Turns out there were actually five people under 25 who had died at the time of the article. That’s five, as in one, two, three, four, five, in a country of 330 million. That article was a couple of months ago, so given what we saw of the death peak in April, that number is probably up to 30 or 40. Again, that’s in a nation of 330 million. 100 million of whom are under 25. That does not diminish the impact of these deaths for these unfortunate few, of course. But during March-mid June of this year many more people in this age group died of car crashes, suicide, homicide, and substance overdoses. It’s basically the same death rate as from autoerotic asphyxiation (0.5/million)

On the other hand, it’s a different story if you are at the other end of the life cycle.  90 percent plus of all coronavirus deaths are in people over sixty, and assisted living residents, who make up about .66 percent of the US population account for about 40 per cent of coronavirus deaths. Age seems to be the reason for this. The news media talks about co-existing conditions, but really people who die of coronavirus don’t have any different numbers and kinds of chronic illnesses than people who don’t. It’s just that illnesses like diabetes, coronary artery disease, COPD, chronic renal insufficiency and hypertension are very common in older people.

Again, scare tactics. Media and government bureaucracies try to obscure the age differences in lethality by using nonsense categories like 18-44. It is our sad duty to report that there is a lot of difference between being 18 and 44, physically speaking. But it is now clear that there is an age gradient in terms of death rates. Essentially, it is extremely rare to die from a respiratory virus, including this one, if you are under 50. Your rate increases somewhat up to about 65 or 70, then becomes worse, and really takes off in the oldest old, that is people 85 and above.

So, anyway, how worried should you be? The answer is it depends, but in general not as worried has the media wants you to be. If you’re a college student, the best scenario for you would be if your school opened up campus, invited all the students to a rave in the basketball arena and sprayed everyone with concentrated coronavirus. A few colds later, everyone would be immune, to their own and society’s benefit. But if you are 85, you have a significant risk (between 10-20 percent,) of dying from this respiratory infection.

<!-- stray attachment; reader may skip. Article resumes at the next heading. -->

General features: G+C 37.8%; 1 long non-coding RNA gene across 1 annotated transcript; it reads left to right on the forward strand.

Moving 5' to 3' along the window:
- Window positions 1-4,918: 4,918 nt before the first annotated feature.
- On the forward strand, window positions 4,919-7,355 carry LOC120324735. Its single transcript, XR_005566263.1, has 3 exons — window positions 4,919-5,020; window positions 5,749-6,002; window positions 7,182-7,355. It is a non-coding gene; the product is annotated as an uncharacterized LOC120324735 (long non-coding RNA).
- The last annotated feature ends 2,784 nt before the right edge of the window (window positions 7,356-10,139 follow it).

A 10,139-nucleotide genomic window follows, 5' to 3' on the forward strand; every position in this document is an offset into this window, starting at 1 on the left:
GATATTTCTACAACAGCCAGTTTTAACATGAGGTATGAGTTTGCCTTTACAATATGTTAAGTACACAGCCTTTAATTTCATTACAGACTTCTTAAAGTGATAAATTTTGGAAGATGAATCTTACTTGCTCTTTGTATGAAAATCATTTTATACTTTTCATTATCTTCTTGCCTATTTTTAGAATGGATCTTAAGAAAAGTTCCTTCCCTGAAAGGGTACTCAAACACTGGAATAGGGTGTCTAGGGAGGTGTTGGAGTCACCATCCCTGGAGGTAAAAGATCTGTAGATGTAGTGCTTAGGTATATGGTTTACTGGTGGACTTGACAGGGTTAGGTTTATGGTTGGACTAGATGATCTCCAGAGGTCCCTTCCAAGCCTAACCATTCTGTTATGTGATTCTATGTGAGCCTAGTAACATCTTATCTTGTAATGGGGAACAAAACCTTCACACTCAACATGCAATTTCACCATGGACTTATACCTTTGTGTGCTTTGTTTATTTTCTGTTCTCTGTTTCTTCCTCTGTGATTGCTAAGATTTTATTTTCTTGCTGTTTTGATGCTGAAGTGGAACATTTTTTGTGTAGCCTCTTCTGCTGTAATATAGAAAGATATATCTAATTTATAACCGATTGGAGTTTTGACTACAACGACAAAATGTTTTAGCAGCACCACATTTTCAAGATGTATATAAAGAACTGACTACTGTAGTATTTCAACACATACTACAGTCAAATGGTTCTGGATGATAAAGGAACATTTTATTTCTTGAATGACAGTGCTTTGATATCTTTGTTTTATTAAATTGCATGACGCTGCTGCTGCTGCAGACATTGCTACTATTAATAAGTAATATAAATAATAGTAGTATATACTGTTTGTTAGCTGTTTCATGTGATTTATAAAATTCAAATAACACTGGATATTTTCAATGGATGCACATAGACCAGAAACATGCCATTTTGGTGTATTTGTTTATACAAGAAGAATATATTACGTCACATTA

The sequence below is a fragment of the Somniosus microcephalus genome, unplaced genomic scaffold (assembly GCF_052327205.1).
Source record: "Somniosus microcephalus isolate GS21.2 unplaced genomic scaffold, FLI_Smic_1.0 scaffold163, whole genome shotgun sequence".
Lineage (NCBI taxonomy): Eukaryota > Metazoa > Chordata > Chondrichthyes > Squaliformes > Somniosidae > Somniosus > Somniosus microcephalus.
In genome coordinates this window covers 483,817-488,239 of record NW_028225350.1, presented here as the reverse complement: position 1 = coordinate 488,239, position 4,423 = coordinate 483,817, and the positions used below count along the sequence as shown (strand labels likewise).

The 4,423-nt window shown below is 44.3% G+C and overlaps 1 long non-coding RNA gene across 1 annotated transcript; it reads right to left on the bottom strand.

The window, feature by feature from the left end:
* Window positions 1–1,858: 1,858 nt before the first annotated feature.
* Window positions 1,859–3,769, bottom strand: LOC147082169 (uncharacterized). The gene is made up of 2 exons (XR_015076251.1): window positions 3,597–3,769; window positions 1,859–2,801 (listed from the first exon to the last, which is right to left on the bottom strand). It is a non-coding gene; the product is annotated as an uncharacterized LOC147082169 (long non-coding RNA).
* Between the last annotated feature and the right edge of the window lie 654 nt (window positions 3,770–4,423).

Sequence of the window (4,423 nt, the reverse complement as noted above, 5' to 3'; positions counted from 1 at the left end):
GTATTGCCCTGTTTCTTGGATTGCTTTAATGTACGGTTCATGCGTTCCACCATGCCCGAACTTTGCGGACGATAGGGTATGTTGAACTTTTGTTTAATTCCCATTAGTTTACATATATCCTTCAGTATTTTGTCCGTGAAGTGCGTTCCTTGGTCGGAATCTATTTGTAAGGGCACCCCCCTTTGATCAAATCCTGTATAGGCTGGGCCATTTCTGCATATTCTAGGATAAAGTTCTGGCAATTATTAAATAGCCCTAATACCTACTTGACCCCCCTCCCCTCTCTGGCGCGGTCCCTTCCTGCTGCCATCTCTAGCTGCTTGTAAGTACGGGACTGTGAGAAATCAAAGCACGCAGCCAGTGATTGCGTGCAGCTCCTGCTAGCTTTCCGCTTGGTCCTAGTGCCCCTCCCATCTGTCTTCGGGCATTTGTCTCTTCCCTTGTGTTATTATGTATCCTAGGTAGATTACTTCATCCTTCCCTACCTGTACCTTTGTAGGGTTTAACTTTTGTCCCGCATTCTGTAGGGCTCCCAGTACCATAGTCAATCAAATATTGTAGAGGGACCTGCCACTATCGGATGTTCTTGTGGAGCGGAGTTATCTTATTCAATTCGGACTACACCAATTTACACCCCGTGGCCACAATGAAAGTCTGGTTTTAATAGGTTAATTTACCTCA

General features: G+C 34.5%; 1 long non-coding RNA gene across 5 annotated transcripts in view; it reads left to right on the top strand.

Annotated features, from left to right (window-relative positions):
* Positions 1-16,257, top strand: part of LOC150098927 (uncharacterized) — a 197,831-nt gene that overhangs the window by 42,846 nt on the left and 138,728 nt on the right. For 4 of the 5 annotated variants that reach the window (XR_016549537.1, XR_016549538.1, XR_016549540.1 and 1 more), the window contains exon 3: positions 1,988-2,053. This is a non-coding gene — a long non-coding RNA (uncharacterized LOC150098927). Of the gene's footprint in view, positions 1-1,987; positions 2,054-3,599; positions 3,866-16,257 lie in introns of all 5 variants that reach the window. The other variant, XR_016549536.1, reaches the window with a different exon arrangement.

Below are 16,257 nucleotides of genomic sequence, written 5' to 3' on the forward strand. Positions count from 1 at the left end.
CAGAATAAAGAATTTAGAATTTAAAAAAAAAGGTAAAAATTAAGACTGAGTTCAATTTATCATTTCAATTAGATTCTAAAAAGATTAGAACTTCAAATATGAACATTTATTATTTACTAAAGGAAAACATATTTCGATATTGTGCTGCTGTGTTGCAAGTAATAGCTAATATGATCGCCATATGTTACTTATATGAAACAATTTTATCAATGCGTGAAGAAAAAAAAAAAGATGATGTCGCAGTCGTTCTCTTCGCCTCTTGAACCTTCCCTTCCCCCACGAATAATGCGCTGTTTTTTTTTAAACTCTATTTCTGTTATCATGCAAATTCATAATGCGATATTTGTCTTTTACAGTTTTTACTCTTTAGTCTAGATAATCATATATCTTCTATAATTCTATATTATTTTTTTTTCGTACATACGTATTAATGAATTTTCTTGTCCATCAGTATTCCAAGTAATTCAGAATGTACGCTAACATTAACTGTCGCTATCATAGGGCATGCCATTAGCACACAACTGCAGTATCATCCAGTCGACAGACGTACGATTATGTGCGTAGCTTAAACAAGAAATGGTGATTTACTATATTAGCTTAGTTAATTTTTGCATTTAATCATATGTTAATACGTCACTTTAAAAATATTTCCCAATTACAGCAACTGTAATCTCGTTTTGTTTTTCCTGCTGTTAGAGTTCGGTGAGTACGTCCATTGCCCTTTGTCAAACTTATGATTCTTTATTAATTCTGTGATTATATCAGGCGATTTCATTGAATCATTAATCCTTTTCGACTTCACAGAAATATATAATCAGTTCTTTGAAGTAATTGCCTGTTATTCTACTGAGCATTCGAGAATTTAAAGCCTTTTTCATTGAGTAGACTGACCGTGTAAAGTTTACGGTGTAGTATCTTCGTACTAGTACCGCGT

The average person could always benefit, in terms of reducing all respiratory ailments, from practicing good hygiene. Minimize contact with surfaces that many people touch, and try to never touch your face after you touch those surfaces, until you can wash your hands. Limit facial touching in general. DON’T SNEEZE OR COUGH ON YOUR HANDS! Use a tissue or your elbow. It’s not perfect but it’s much, much better than the alternative. The US should start encouraging a culture of staying home when sick or keeping/staying home with a sick child as well.

Yes, wearing a mask will not keep out virus particles and is not necessary if you are sure you are not sick. But wearing a mask keeps you from spraying your spittle right in someone else’s face, which is only polite, and it actually helps keep you from getting sick, because it puts a barrier between your fingers and your nose, whereas without a mask you’d be picking that thing constantly and installing disease germs in your own body.

The average person does not need to “freak out” about coronavirus. You don’t need to be a lady we saw in the grocery store the other day, wearing a face shield and sanitizing their hands over and over. “Cases” are not a bad thing. More cases mean more immunity, and most cases are mild. More cases mean that the death rate is much lower than feared, which is a good thing, even if the people saved belong to a different political party than you do.

If you are very old, though, you should be more cautious.

People under 45 or 50 do not need to quarantine. The benefits are so minimal and the social disruptions so severe, especially for the young, who are trying to complete their education, gain admittance into competitive graduate programs and start their careers. We should never have a blanket, one-size-fits-none panic reaction again.

Unfortunately, people being people, it’s unlikely that everyone will say “wow, we really overreacted and destroyed our children’s future and ruined the economy, duh!” and slap themselves on the forehead and move on. It’s more likely to be an Emperor’s New Clothes situation where everyone will convince themselves that all the loss and effort and fear was worth it.

Can we avoid that scenario and come up with useful, impactful interventions that minimize disease risk in a realistic way while also minimizing damage to the rest of people’s lives when the next epidemic comes around?